The Winter Reset
As the ciders are substituted for red wine and champers for hot chocolates, so do the foods we eat. BBQ’s and salads often turn into roast meats and veges and slow cooked curries and stews. Its easy to eat fewer fresh raw veges during the cooler months, as we reach for more warming dishes.
Winter is notorious for illness and you’d be lucky to escape the colder months lurgy free.
Below are a few tips and tricks to help boost your immunity, reducing the incidence of colds and flus that spread like wild fire.
1. Continue to Drink Water
While this is no easy feat when it’s cold and dreary outside, drinking plenty of water during the cooler months is just as important as when we are in the peak of summer. Water keeps you hydrated, assists in detoxification, and lubricates the joints. If cold water isn’t going to cut it, pour yourself a glass of warm water and squeeze in some lemon juice and apple cider vinegar. This will also help to kick start your digestion and wake up your liver. So drink up so you can get up outta bed!
2. Drink Herbal Teas and Broths
While it’s easy to whip on the coffee machine and brew up a heart starter a few times a day, nurturing your already shattered adrenals is super important over the winter months. Treat these few cold months of the year as a rest for your nervous system by laying off the coffees and drinking some calming and detoxifying herbal teas. Licorice root tea is your adrenals best friend, tonifying and relaxing them after a long hard summer. Dandelion is great for the liver and helps with detoxification. Broths are also beneficial and easy to drink during the winter months. They are nutrient dense, loaded with healing compounds such as gelatin, collagen, proline, glycine and glutamine. The benefits include improving the health of joints, boosting the immune system, helping to treat leaky gut and reducing inflammation.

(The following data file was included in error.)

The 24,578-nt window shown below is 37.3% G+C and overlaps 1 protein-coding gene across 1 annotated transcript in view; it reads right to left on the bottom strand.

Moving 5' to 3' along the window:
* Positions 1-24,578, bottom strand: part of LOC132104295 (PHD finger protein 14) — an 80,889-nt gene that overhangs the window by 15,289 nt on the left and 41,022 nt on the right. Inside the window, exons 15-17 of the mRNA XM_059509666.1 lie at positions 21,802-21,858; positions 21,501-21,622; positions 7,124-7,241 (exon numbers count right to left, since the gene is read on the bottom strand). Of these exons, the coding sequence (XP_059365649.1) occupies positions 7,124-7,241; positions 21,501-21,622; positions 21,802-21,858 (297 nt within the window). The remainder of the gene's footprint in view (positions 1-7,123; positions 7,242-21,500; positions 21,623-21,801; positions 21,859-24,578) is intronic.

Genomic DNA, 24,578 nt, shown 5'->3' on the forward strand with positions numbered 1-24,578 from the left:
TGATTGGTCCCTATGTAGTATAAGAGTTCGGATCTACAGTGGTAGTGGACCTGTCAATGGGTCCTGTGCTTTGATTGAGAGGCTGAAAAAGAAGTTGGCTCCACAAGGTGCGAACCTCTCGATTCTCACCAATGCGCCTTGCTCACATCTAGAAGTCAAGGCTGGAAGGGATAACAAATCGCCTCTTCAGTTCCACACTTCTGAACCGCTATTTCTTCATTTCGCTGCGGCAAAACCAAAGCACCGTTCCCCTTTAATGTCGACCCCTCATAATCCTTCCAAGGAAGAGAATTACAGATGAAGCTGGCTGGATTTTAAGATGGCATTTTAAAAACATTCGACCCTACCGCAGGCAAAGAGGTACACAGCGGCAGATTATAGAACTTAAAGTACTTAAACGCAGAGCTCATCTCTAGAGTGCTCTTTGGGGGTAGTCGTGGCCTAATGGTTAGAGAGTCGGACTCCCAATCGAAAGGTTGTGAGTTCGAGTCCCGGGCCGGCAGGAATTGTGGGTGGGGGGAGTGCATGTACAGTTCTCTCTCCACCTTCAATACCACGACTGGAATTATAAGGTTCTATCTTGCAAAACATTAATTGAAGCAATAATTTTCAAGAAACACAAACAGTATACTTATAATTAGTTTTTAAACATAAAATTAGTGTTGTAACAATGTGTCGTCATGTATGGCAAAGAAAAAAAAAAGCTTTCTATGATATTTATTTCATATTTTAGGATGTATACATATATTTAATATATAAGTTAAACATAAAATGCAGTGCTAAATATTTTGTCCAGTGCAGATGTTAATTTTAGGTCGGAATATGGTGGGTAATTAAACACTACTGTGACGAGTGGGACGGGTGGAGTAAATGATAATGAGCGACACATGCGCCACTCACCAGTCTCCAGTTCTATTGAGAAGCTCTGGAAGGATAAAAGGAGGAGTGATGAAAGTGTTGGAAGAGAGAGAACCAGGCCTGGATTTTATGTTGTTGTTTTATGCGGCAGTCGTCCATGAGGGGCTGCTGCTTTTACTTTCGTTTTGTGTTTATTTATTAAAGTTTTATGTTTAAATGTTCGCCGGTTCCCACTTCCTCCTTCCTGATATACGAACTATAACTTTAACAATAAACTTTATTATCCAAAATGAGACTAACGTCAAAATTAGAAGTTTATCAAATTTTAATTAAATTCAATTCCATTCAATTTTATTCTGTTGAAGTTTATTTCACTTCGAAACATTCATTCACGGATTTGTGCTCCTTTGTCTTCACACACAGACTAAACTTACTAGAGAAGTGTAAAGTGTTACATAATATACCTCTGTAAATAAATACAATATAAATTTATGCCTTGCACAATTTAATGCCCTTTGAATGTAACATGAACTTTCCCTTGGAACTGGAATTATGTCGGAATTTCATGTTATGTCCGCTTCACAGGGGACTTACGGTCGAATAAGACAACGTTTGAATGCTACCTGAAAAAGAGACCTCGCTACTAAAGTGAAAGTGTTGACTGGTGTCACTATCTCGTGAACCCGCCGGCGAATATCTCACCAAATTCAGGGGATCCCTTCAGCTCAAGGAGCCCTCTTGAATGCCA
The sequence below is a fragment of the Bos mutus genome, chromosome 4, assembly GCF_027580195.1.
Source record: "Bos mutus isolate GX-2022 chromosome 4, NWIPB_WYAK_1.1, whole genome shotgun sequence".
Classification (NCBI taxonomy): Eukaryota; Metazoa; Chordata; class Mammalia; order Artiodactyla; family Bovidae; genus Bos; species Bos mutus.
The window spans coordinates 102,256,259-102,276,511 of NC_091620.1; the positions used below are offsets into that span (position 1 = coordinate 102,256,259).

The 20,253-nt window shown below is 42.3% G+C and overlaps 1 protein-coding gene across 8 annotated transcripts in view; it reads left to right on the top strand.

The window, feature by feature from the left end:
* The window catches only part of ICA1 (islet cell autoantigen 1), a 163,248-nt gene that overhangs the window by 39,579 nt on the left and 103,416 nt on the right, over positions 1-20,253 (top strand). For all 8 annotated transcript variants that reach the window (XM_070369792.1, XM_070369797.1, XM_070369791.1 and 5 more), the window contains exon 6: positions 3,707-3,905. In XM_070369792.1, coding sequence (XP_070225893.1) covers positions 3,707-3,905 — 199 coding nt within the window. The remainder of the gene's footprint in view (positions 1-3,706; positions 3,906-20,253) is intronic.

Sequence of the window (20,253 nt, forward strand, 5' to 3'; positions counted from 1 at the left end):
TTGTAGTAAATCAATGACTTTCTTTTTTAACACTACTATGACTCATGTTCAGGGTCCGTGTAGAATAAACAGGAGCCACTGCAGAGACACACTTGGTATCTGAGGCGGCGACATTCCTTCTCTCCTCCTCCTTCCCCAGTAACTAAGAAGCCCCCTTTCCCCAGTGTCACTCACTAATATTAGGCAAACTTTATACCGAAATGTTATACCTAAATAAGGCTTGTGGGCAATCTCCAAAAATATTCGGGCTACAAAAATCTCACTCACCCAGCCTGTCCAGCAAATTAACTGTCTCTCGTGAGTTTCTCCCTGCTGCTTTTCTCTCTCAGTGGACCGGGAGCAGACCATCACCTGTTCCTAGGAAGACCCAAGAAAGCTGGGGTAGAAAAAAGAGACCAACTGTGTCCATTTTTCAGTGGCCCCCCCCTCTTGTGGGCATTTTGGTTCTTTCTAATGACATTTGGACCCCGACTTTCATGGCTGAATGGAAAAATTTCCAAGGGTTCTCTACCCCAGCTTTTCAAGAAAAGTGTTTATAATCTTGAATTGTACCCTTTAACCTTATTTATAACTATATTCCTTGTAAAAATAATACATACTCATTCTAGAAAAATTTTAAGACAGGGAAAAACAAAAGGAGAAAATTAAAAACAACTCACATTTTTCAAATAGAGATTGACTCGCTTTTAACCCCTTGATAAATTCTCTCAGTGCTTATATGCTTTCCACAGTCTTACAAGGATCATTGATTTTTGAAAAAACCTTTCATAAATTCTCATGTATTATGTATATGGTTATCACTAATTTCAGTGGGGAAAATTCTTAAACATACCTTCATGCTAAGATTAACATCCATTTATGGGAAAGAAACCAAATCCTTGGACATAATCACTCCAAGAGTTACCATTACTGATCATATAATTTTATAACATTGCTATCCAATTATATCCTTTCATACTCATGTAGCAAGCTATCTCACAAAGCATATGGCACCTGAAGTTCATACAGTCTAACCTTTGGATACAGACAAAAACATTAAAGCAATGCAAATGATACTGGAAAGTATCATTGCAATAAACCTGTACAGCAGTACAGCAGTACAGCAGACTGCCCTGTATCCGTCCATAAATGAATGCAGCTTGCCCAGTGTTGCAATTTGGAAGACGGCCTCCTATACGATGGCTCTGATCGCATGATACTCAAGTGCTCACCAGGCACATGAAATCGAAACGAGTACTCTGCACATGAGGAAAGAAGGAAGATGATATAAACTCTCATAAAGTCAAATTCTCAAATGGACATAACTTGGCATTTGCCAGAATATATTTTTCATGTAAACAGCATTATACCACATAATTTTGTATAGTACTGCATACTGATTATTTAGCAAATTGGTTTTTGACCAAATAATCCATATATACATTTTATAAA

3. Continue on the Wholefood Journey
Just because the weather has cooled down, doesn’t mean you have to let go of all the hard work you have done staying fit and healthy over the summer. Remember, fresh wholefoods contain a variety of the essential vitamins and minerals your body requires to perform at its best. Enjoy warm salads with roasted root vegetables and cooked meat, lightly steam veges, get your slow cooker out and create aromatic curries and stews that contain plenty of hearty veges. There are endless recipes available that are simple and easy to prepare, that are loaded with vegetables.
While I prefer wholefoods over supplementation, the winter months call for the use of supplementation more so than ever. Unfortunately, our soils no longer provide the nutrient levels of decades ago due to poor farming practices, and industrialisation. As such, there is a high proportion of our population who have significant mineral deficiencies. Zinc and Magnesium being the 2 biggest problems. Studies has shown that zinc is required to boost immunity so therefore, those with deficiencies will often suffer when winter strikes. Foods rich in zinc include meat, liver, seafood (especially oysters and shellfish) nuts and seeds, and wholegrains. Magnesium is required for over 300 essential enzymatic reactions in the body, from nerve conduction, and muscle relaxation to energy production. Foods rich in magnesium are leafy greens, legumes, wholegrains, nuts and seeds, meats and cocoa. (Yes you can eat your chocolate with your red wine!) As always, consult with your health care professional regarding the use of supplementation.